…but not just any probiotic.  You will need to be careful.  So many manufacturers have jumped on the probiotic bandwagon and have created subpar options.   Beware of a kibble that advertises. “Added probiotics!”  Do you really believe that a food that is cooked to 400 degrees for 5 minutes will have active Live Probiotic cultures?!  No!  (Kibble doesn’t have a lot of things, but that is a discussion for another day.)  So how do I find the right probiotic for my pup and cat? 

I have listed several here that are good options.  Some you can make yourself and some are store bought, relatively in-expensive.  Choose whatever is easiest for you and the most palatable to your pet.  I rotate my probiotic options frequently as my dog gets bored easily and I feel they will get a better blend of cultures by doing so.  These options work whether you feed kibble or whole raw or cooked foods.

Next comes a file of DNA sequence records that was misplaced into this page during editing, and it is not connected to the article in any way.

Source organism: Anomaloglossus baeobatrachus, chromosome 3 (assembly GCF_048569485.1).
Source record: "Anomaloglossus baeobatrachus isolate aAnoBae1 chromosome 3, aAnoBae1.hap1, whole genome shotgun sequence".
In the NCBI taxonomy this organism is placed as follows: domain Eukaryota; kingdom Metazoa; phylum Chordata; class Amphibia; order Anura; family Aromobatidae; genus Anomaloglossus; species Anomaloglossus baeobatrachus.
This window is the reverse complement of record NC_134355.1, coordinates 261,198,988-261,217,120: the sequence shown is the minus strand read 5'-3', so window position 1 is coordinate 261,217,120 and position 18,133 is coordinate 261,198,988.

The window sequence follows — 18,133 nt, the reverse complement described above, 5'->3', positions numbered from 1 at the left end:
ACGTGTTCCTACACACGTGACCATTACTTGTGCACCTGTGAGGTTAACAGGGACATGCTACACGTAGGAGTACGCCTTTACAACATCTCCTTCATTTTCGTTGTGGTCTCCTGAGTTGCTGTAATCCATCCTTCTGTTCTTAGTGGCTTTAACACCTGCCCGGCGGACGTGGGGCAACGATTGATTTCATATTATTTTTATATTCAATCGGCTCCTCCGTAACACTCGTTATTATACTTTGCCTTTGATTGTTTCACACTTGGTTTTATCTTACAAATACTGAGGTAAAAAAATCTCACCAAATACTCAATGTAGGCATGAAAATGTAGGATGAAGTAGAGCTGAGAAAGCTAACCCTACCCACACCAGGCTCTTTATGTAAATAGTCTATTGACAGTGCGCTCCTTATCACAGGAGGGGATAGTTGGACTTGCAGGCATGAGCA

Fermented Vegetables – You can buy these at the grocery store but be very careful that they don’t include onions.  Start with small amounts so your pet gets used to it before increasing the amount to about 1 tsp or so per 15lbs.

Yoghurt – choose one grass fed, organic, plain and made from pasteurized milk.  These may not have enough strains so this may be better as a supplement.  I say this from experience not, knowledge of your dog or cat.

Kefir/Raw Goat or Cow Milk  – This can be made at home with Kefir cultures and Raw Milk.  It also comes packaged by several good Raw Feed Companies.  I prefer Primal, which is mixed with excellent additives such as Turmeric, & Cinnamon and Answers which ferments all their products to aid and boost the digestive process.